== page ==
Wed Jun 13, 2012, 09:34 AM
seabeyond (90,529 posts)
Sex and Caste:A Kind of Memo from Casey Hayden and Mary King to other women in the peace and freedom
(Editors Note: Casey Hayden and Mary King circulated this paper on women in the civil rights movement based on their experiences as Student Non-Violent Coordinating Committee volunteers. It is widely regarded as one of the first documents of the emerging women's liberation movement.)
Sex and caste: There seem to be many parallels that can be drawn between treatment of Negroes and treatment of women in our society as a whole. But in particular, women we've talked to who work in the movement seem to be caught up in a common-law caste system that operates, sometimes subtly, forcing them to work around or outside hierarchical structures of power which may exclude them. Women seem to be placed in the same position of assumed subordination in personal situations too. It is a caste system which, at its worst, uses and exploits women.
This is complicated by several facts, among them:
3) There are biological differences (even though those biological differences are usually discussed or accepted without taking present and future technology into account so we probably can't be sure what these differences mean). Many people who are very hip to the implications of the racial caste system, even people in the movement, don't seem to be able to see the sexual caste system and if the question is raised they respond with: "That's the way it's supposed to be. There are biological differences." Or with other statements which recall a white segregationist confronted with integration.
Women and problems of work: The caste system perspective dictates the roles assigned to women in the movement, and certainly even more to women outside the movement. Within the movement, questions arise in situations ranging from relationships of women organizers to men in the community, to who cleans the freedom house, to who holds leadership positions, to who does secretarial work, and who acts as spokesman for groups. Other problems arise between women with varying degrees of awareness of themselves as being as capable as men but held back from full participation, or between women who see themselves as needing more control of their work than other women demand. And there are problems with relationships between white women and black women.
Women and personal relations with men: Having learned from the movement to think radically about the personal worth and abilities of people whose role in society had gone unchallenged before, a lot of women in the movement have begun trying to apply those lessons to their own relations with men. Each of us probably has her own story of the various results, and of the internal struggle occasioned by trying to break out of very deeply learned fears, needs, and self?perceptions, and of what happens when we try to replace them with concepts of people and freedom learned from the movement and organizing.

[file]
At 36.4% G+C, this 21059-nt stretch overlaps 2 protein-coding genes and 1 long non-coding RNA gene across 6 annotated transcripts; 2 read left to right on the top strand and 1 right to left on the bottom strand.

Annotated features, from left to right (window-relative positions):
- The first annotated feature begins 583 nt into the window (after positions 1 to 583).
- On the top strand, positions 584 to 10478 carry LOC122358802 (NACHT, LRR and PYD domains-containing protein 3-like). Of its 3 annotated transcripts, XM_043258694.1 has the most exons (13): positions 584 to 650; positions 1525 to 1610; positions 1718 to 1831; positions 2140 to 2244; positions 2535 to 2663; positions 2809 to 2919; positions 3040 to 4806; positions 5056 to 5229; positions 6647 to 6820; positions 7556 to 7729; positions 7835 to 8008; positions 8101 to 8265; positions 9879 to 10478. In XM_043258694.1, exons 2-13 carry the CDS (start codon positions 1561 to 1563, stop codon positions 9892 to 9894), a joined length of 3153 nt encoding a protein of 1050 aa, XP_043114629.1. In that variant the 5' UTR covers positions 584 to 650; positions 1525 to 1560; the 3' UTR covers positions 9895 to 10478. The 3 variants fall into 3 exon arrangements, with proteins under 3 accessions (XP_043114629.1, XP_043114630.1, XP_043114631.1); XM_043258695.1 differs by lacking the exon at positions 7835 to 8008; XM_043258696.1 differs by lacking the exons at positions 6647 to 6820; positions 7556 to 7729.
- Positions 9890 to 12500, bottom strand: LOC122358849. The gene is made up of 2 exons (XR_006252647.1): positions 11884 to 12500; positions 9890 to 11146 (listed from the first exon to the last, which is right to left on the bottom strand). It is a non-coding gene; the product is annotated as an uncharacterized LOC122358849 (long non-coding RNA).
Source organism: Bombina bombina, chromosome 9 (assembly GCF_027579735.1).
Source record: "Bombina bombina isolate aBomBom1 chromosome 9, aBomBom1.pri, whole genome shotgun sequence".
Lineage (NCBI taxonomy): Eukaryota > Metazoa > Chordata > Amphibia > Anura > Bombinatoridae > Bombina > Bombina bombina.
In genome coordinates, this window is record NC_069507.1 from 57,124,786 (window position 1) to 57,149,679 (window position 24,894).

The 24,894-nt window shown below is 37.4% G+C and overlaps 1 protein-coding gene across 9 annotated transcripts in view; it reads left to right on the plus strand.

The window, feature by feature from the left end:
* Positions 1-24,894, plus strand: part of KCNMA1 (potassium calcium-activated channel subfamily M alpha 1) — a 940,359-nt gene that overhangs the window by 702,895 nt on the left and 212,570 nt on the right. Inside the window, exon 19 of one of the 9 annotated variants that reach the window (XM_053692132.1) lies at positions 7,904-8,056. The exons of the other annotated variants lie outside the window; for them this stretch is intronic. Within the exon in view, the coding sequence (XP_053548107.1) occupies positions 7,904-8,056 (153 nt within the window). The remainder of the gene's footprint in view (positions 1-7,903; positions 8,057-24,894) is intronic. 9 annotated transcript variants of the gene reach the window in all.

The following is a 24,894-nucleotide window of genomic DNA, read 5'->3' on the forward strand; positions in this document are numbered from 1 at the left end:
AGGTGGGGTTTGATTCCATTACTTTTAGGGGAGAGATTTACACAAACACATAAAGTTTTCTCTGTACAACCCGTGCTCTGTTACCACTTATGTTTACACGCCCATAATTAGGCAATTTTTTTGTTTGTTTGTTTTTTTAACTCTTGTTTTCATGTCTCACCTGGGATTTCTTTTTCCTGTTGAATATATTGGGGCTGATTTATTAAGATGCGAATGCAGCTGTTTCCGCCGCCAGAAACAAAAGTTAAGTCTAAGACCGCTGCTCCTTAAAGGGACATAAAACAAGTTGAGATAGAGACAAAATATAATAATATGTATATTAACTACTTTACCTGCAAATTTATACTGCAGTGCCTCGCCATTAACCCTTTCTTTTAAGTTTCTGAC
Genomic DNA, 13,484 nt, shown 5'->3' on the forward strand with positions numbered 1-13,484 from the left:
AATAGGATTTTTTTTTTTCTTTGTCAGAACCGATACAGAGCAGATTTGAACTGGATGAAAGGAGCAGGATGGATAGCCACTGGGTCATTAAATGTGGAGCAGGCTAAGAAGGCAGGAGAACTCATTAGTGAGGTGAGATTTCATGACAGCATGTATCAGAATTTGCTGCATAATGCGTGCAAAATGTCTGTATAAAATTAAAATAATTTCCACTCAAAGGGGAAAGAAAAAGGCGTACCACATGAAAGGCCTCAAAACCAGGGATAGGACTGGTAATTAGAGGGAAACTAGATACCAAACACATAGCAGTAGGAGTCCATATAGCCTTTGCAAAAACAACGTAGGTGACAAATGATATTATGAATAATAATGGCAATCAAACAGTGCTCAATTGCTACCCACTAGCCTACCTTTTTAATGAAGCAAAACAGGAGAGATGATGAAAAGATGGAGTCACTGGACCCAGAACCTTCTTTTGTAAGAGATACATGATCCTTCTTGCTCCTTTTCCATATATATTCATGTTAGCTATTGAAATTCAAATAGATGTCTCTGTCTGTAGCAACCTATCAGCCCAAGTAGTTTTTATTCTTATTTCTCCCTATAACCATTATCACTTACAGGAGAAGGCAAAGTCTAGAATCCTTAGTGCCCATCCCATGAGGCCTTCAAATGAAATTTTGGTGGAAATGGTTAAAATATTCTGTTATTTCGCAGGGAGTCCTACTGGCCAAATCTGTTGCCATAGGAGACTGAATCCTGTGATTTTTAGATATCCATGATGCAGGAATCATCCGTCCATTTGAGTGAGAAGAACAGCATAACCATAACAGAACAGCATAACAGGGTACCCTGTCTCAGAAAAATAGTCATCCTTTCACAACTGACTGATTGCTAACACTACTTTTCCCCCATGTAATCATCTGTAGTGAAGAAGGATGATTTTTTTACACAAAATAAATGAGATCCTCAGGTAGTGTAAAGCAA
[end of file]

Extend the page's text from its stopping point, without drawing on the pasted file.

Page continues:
Men's reactions to the questions raised here: A very few men seem to feel, when they hear conversations involving these problems, that they have a right to be present and participate in them, since they are so deeply involved. At the same time, very few men can respond non-defensively, since the whole idea is either beyond their comprehension or threatens and exposes them. The usual response is laughter. That inability to see the whole issue as serious, as the straitjacketing of both sexes, and as societally determined often shapes our own response so that we learn to think in their terms about ourselves and to feel silly rather than trust our inner feelings. The problems we're listing here, and what others have said about them, are therefore largely drawn from conversations among women only and that difficulty in establishing dialogue with men is a recurring theme among people we've talked to.
"If ye love...the tranquility of servitude better than the animating contest of freedom, go home from us in peace. We ask not your counsels or arms. Crouch down and lick the hands which feed you. May your chains set lightly upon you, and may posterity forget that ye were our countrymen."
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Sex and Caste:A Kind of Memo from Casey Hayden and Mary King to other women in the peace and freedom (Original post)
Response to seabeyond (Original post)
Wed Jun 13, 2012, 11:06 AM
redqueen (104,018 posts)
1. The first half of the last paragraph makes me want to scream.
How can we successfully deal with war, poverty, etc when half the thoughtful voices are silenced before they even get a chance to fully develop?
"In the end, we will remember not the words of our enemies, but the silence of our friends" - Martin Luther King Jr. * What you allow is what will continue. * http://www.hustlingtheleft.com/ http://www.everydaysexism.com/ http://projectunbreakable.tumblr.com/ http://manboobz.com/ http://skeptifem.blogspot.com/p/sex-industry-harm.html http://www.sinfest.net/archive_page.php?comicID=4051